______________________________________ANNEX 1 Wind speedExperiment 2 m/s 4 m/sno. 1 2 3 X 4 5 6 X______________________________________Construction ACovering was 35 35 35 35 40 40 35 38ignited, sFlames went 4:55 5:40 5:20 5:18 3:35 3:25 3:30 3:30out, min:sGlowing end- 11:25 12:55 10:35 11:38 9:35 9:20 9:00 9:18ed, min:sLength of 54 50 55 53 50 52 56 53damage in co-vering, cm*)Length of 24 25 29 26 27 25 30 27charred areain support,cm*)Construction BCovering was 30 35 35 33 40 40 40 40ignited, sFlames went 7:30 6:15 6:35 6:47 5:05 4:50 5:45 5:13out, min:sGlowing end- 9:00 9:20 8:30 8:57 7:20 6:55 7:30 7:15ed, min:sLength of 51 44 46 47 45 44 46 45damage in co-vering, cmLength of 36 39 39 38 41 39 41 40charred areain support,cm*)______________________________________ *)as measured from the centre of the gridiron
______________________________________ANNEX 2Construction C Wind speedExperiment 2 m/s 4 m/sno. 1 2 3 X 4 5 6 X______________________________________Covering was 35 35 35 35 35 40 40 38ignited, sFlames went 5:10 5:05 5:20 5:12 3:55 3:30 4:35 4:00out, min;sGlowing end- 8:20 7:25 9:30 8:25 7:15 7:25 7:15 7:18ad, min:sLength of 42 45 47 45 45 41 42 43damage in co-vering, cm*)Length of 35 39 39 38 37 34 32 34charred areain support,cm*)______________________________________ *)as measured from the centre of the gridiron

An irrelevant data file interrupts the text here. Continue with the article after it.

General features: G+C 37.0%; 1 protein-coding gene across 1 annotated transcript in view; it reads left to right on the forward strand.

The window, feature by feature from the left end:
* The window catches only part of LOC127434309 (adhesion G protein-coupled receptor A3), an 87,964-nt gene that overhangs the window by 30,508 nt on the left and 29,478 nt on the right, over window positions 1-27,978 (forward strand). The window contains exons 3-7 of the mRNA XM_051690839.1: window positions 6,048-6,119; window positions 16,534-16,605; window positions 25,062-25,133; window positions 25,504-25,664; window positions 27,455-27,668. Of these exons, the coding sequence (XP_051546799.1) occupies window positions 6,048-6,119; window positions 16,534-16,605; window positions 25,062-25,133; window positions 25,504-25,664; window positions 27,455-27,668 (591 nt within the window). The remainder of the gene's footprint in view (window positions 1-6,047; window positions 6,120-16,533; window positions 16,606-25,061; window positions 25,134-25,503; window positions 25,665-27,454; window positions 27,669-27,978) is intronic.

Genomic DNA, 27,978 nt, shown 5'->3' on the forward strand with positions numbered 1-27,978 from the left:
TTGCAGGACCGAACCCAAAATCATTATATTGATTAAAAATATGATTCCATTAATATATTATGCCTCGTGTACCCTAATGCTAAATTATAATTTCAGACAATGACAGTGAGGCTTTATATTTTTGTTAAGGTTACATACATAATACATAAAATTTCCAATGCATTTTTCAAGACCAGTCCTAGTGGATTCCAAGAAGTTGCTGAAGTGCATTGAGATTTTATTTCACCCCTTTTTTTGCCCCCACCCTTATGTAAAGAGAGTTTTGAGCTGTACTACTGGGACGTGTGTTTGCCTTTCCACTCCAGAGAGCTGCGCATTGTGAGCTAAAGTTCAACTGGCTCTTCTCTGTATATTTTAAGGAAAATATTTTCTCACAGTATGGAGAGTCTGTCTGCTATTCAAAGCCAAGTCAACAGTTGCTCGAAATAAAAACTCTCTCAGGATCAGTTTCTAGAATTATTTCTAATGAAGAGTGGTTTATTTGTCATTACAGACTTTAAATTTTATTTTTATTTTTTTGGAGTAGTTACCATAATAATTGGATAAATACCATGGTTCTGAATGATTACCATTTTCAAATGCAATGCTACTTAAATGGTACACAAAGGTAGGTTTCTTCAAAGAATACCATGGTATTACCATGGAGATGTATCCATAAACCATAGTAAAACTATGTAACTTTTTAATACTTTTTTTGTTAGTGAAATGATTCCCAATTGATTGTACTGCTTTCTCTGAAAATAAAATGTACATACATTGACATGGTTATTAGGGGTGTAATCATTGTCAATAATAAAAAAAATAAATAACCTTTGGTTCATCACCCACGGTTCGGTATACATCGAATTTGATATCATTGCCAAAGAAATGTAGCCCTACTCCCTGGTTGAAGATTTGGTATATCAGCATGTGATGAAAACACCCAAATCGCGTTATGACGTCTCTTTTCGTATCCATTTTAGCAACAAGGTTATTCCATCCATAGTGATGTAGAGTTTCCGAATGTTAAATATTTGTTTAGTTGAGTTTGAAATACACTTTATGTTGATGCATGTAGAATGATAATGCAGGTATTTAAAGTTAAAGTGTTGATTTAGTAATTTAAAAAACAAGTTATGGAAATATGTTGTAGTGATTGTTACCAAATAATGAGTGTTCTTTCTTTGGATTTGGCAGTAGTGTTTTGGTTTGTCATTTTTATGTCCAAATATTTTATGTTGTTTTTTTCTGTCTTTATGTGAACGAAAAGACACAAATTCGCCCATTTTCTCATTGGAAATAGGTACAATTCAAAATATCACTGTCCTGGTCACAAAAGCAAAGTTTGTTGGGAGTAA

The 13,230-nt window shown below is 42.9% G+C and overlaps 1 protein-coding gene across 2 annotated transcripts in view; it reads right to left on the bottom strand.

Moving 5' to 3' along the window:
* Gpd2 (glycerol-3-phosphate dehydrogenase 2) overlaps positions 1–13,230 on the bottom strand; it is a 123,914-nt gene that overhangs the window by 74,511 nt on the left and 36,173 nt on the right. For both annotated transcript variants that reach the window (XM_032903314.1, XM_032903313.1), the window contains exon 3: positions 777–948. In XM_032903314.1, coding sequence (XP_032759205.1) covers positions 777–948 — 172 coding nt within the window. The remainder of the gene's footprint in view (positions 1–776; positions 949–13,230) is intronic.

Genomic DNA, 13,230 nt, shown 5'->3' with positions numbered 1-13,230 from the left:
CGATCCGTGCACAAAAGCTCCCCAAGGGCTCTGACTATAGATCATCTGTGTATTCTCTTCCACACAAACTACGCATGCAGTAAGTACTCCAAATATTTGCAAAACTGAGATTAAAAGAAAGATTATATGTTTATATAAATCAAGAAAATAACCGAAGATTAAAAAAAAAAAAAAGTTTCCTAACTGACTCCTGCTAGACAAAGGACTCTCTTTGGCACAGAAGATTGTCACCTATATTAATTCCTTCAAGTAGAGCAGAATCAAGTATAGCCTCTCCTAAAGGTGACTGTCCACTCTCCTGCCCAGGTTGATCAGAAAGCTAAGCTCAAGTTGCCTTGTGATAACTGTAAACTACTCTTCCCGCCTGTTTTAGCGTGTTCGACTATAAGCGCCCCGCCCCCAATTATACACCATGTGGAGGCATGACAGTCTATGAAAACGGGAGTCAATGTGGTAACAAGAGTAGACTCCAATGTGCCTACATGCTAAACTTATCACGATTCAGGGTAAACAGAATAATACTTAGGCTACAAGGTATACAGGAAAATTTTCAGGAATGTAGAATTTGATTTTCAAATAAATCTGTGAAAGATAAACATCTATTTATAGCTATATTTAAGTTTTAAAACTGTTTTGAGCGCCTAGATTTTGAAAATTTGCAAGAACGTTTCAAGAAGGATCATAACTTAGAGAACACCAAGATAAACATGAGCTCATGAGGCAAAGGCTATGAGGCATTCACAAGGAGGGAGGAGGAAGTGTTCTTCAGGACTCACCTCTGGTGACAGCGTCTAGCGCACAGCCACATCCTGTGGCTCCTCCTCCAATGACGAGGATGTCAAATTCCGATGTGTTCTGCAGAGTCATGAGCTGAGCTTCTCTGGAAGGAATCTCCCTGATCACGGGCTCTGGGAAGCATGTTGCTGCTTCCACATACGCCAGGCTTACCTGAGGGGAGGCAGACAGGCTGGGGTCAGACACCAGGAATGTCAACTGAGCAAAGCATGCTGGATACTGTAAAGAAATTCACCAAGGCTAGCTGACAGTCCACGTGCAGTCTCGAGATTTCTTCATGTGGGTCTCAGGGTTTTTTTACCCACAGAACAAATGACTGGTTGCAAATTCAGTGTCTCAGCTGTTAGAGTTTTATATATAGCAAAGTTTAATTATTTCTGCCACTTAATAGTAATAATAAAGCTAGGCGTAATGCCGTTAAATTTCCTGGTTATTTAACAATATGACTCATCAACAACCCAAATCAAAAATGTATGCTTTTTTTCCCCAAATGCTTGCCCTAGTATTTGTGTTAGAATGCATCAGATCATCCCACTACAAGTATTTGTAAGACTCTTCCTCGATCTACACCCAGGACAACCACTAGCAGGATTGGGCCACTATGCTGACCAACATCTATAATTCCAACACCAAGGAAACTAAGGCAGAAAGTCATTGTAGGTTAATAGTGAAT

______________________________________ANNEX 3Sample no. 1 2 3______________________________________Ignition of construction, s 14 13 14Going out of flames, min:s 3:40 4:55 7:05End of glowing, min:s 9:00* 7:00* 8:00*Length of damged area,(as measured from thecentre of fire), mmin PVC-layer 450 435 500in mineral web 210 255 475in the support 445 365 480______________________________________ *extinguished
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|U.S. Classification||442/404, 28/107, 28/112|
|International Classification||D04H1/46, D04H1/48, B32B27/12, D04H13/00|
|Cooperative Classification||D04H1/4209, D04H1/488, D04H1/559, B32B27/12, D04H1/46, D04H1/48, Y10T442/685|
|European Classification||D04H1/48, B32B27/12, D04H13/00B3B, D04H1/46, D04H13/00B5|
|Feb 9, 1993||AS||Assignment|
Owner name: ROCTEX OY AB, FINLAND
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|Jun 21, 2002||AS||Assignment|
Owner name: GRAYSON NATIONAL BANK, VIRGINIA